In Hitler, Stalin and I: An Oral History, Heda Margolius Kovály talks about tragic death of her first husband Rudolf Margolius, who served as the Deputy Minister for Foreign Trade in 1950s Czechoslovakia. Margolius was unjustly accused in the infamous Slánský Trial and executed for treason in what is now recognized as a Stalinist purge with anti-Semitic overtones.
As mentioned in an introduction by Heda and Rudolf’s son, Ivan Margolius, no official apology has ever been issued by the government of the Czech Republic, and the court file has disappeared. However, documents and film footage from the trial were recently discovered near Prague, bringing hope that omissions to the historical record now will be rectified.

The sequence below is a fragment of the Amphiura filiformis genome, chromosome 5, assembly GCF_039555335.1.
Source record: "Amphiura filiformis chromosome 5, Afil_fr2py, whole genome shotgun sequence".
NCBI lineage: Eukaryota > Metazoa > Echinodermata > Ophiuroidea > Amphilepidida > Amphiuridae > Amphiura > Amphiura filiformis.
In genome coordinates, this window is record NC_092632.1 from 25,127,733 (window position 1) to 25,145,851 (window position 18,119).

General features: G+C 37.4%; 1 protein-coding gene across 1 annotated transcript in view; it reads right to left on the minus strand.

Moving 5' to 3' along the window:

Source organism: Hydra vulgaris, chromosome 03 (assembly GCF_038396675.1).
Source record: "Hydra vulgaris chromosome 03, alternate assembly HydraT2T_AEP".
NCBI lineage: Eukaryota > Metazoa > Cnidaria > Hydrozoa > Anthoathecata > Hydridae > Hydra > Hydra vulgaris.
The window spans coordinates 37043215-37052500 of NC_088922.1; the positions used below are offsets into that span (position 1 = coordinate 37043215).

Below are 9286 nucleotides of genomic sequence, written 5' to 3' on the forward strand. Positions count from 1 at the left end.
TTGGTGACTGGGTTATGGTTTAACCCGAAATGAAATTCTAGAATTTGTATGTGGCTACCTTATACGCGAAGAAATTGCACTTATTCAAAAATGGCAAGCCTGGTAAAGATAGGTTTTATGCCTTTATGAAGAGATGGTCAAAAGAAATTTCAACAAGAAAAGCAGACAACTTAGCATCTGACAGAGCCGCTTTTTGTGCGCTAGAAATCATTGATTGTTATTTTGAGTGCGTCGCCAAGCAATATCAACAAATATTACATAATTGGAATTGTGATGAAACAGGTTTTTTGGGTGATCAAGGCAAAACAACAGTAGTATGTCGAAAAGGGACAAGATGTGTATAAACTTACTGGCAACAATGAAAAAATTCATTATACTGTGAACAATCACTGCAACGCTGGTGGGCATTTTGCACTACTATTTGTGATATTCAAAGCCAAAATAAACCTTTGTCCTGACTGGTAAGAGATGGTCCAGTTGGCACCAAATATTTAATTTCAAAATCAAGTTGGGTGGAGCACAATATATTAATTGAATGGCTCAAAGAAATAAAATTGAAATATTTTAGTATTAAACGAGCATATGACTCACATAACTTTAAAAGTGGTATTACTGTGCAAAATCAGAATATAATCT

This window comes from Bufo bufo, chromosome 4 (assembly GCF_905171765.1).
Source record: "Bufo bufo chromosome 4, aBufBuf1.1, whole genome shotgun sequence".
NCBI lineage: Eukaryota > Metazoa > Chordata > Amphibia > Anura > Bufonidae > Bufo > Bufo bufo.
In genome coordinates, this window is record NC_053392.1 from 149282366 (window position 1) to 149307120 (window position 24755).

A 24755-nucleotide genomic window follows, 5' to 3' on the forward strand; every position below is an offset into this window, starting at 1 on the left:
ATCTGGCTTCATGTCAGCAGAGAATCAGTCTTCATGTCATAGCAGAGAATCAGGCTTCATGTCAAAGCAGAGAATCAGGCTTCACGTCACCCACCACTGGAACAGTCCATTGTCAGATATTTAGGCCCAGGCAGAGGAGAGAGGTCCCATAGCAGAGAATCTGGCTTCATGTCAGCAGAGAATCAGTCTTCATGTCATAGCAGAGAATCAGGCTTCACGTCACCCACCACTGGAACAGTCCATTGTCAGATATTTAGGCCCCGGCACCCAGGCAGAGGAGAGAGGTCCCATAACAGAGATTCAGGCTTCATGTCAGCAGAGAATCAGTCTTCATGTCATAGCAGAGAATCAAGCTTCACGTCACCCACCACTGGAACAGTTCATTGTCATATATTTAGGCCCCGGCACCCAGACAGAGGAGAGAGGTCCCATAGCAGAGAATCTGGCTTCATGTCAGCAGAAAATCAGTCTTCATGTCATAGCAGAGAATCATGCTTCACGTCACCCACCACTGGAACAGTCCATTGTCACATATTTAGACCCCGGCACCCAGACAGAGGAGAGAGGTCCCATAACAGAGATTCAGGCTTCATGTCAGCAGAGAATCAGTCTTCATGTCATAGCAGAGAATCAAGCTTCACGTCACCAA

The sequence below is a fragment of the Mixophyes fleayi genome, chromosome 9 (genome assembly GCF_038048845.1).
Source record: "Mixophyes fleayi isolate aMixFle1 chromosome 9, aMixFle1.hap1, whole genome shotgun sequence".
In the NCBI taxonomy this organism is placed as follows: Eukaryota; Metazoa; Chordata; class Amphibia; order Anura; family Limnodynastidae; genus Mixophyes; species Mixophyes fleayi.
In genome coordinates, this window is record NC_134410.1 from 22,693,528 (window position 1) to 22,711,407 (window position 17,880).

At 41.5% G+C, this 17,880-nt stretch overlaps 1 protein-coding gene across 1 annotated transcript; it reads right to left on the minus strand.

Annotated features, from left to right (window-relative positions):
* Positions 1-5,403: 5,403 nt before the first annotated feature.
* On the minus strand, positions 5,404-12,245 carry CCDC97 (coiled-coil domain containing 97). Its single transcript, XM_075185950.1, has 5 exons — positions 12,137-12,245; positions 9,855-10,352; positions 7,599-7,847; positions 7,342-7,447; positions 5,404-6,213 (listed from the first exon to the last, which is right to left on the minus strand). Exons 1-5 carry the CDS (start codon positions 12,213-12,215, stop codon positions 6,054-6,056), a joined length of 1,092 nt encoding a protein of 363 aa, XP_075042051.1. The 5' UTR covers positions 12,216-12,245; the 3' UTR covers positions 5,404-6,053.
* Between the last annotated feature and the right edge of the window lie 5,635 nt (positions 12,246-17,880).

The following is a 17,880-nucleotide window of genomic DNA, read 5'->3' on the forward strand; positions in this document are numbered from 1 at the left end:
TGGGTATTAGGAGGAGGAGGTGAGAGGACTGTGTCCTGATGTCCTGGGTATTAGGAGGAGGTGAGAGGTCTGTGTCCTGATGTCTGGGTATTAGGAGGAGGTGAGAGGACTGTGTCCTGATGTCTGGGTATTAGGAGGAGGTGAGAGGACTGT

As reported in The Guardian:
It was among the most notorious show trials of the 20th century, the prosecution and sentencing to death of Czechoslovakia’s leading communist, who had been arrested in a brutal purge ordered by Stalin.
For decades, events surrounding the revolutionary tribunal that resulted in the execution of Rudolf Slánský, general secretary of the Czechoslovak party, and 10 other defendants was shrouded in mythology – with most visual and verbal evidence apparently lost to posterity.
But an event that has fascinated historians could soon be seen in graphic detail after footage and audio recording of the 1952 trial was found. Hours of film and voice recordings, much of it mould-damaged, believed to cover most of the eight-day procedure were found stashed in metal and wooden boxes – along with millions of classified Czechoslovak Communist party documents – in the basement of a bankrupt former metal research business in Panenské Břežany, near Prague.